Endometriosis is a chronic disease based on the ectopic occurrence of the uterine mucosa. The term seems to be super-professional, but basically… endometriosis can be compared to a cancer that attacks a woman’s body by creating metastases from the cells of the uterine mucosa beyond it – in the uterine muscle, in the fallopian tubes, in the ovaries, the abdominal cavity and other distant organs. This disease accompanies the woman until the end of menstruation causing a significant reduction in the comfort of everyday life, infertility, pain during sexual intercourse, painful passing of stool and urine and many other ailments. There are many theories looking for the causes of this disease, but none of them has finally been accepted by the medical community. We know that the abnormally functioning immune system of our body is involved in its formation. That is why often other autoimmune diseases coexist with endometriosis.
A low level of awareness of the existence of this disease in society as well as among doctors, causes a lack of understanding for the suffering of women affected by it. One often hears that this is just specific feature that menstruation must be painful or that all these ailments will miraculously disappear with the puberty period or pregnancy and delivery. This leads to the rejection of women in relationships due to their infertility and cessation of intercourse, problems at work due to absenteeism, frequent visits to hospital admission rooms. All this causes that this disease also has a different dimension beyond the suffering of the woman herself – it is a socio-economic dimension that cannot be ignored.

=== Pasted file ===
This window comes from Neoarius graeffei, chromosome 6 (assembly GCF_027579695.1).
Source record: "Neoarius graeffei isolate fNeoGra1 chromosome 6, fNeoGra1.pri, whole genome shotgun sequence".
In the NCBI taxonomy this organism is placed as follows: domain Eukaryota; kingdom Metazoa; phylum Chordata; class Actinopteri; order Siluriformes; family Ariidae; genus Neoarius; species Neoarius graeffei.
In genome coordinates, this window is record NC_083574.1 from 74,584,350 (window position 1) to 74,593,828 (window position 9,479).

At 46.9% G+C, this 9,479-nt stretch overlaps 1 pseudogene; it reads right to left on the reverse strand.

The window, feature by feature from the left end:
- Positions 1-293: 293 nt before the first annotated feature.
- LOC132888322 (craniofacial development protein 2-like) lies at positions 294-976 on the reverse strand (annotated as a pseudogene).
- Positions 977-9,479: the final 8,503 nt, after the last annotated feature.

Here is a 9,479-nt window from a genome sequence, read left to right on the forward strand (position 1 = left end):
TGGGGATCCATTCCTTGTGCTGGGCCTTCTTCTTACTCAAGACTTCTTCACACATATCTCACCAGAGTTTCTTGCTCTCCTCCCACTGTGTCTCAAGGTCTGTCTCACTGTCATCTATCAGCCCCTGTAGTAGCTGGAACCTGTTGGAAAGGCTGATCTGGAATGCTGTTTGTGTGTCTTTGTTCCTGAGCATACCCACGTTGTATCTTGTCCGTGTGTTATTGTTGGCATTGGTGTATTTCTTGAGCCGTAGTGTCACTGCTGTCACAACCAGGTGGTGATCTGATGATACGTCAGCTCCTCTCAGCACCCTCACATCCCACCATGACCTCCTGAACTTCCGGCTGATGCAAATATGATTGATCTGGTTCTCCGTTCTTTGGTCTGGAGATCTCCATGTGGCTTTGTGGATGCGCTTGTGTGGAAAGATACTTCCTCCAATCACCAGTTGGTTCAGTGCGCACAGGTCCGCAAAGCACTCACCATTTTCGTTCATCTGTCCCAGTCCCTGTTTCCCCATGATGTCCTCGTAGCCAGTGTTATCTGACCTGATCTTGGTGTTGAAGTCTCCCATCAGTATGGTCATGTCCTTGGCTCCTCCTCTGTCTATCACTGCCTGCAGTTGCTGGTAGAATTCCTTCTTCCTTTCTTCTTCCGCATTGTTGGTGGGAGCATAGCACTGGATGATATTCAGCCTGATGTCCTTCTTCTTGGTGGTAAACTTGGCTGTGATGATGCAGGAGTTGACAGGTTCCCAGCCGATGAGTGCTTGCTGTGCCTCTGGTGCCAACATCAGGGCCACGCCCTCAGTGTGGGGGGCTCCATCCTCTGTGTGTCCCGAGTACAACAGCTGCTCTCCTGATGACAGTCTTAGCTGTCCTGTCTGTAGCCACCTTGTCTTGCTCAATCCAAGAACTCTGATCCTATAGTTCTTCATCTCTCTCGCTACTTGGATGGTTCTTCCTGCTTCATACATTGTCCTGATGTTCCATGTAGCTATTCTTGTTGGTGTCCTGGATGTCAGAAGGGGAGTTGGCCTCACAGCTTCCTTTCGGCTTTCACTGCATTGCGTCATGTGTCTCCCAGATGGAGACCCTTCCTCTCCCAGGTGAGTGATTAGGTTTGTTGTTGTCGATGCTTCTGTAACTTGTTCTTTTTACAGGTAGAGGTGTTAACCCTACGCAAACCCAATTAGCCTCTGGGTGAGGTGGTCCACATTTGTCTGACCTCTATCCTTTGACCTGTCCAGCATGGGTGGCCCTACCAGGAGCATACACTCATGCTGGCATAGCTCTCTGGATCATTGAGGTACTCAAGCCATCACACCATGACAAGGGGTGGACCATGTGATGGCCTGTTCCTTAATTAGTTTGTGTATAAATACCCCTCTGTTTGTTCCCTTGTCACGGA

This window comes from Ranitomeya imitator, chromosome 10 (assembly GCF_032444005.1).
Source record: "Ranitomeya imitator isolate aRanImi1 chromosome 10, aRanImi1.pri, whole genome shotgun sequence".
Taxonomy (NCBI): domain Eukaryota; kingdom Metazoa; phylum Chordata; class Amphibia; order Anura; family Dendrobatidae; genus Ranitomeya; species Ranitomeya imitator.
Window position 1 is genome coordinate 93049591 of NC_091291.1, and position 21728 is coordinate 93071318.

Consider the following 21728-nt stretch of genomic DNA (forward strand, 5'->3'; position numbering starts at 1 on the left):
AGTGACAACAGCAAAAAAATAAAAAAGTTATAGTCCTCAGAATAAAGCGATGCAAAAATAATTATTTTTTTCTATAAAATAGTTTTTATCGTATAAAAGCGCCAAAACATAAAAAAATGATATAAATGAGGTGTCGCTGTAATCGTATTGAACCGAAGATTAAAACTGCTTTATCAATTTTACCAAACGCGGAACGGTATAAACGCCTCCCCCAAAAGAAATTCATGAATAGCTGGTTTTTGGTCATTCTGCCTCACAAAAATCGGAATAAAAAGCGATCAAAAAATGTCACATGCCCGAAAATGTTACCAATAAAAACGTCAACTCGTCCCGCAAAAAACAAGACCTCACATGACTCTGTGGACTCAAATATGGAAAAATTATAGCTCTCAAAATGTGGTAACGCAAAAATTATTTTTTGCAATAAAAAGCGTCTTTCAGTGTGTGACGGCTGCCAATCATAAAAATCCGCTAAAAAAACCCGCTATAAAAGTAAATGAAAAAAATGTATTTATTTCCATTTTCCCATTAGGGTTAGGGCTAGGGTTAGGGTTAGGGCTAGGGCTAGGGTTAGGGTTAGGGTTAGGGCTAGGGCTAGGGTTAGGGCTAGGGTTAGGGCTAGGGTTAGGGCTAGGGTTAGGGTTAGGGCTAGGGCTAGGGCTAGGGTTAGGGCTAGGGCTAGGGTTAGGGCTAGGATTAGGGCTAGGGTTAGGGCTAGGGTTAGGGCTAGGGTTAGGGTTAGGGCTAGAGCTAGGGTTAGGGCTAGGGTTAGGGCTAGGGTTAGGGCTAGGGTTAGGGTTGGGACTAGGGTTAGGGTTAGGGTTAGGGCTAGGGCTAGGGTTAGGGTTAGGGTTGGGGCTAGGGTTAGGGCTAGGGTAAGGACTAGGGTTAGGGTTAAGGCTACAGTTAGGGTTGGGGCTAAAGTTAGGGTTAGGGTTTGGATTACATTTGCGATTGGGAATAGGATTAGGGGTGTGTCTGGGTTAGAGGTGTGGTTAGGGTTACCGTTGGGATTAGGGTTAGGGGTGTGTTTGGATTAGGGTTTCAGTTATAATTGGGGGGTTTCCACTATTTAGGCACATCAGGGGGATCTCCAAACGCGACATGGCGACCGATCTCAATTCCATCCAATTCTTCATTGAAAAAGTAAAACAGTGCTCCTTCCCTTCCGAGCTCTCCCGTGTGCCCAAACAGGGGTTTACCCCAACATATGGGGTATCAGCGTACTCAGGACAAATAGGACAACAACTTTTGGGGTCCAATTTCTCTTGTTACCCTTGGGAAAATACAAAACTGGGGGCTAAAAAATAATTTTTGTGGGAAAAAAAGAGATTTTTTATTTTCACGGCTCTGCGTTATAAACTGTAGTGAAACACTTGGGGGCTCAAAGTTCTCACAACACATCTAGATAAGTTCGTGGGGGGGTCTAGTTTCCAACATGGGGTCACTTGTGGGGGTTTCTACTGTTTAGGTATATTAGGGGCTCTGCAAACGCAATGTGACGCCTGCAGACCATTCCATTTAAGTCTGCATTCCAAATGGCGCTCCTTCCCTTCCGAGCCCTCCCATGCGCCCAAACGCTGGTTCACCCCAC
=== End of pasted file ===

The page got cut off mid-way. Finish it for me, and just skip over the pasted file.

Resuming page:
Can you presumably diagnose endometriosis based only on the patient’s interview and the gynecological examination with the use of ultrasound?
In medicine there is always a group of patients in whom the symptoms of the disease as well as the tests carried out obviously guide us towards the correct diagnosis. These are women with severe pain, heavy bleeding, with endometrial cysts revealed during the examination. These patients are quickly qualified for treatment, mainly surgical as well as pharmacological, and do not constitute the diagnostic problem, in contrast to patients with nonspecific symptoms. Making a diagnosis in this case is sometimes not obvious. Already during the conversation with the patient, we must pay attention to details that are often neglected by the patients. Properly performed gynecological examination with an ultrasound, helps us to make the correct diagnosis. And “correct” in this case means not only searching for a cyst, but first and foremost, paying attention to the mobility of the ovaries, uterus, suspected presence of intestinal adhesions with the posterior uterine wall, altered myometrium structure in search for adenomyosis and many other details. If we can establish a good relationship with the patient and get answers to the questions that are often considered embarrassing and then carry out a thorough examination, in the majority of cases we can make the preliminary diagnosis of endometriosis.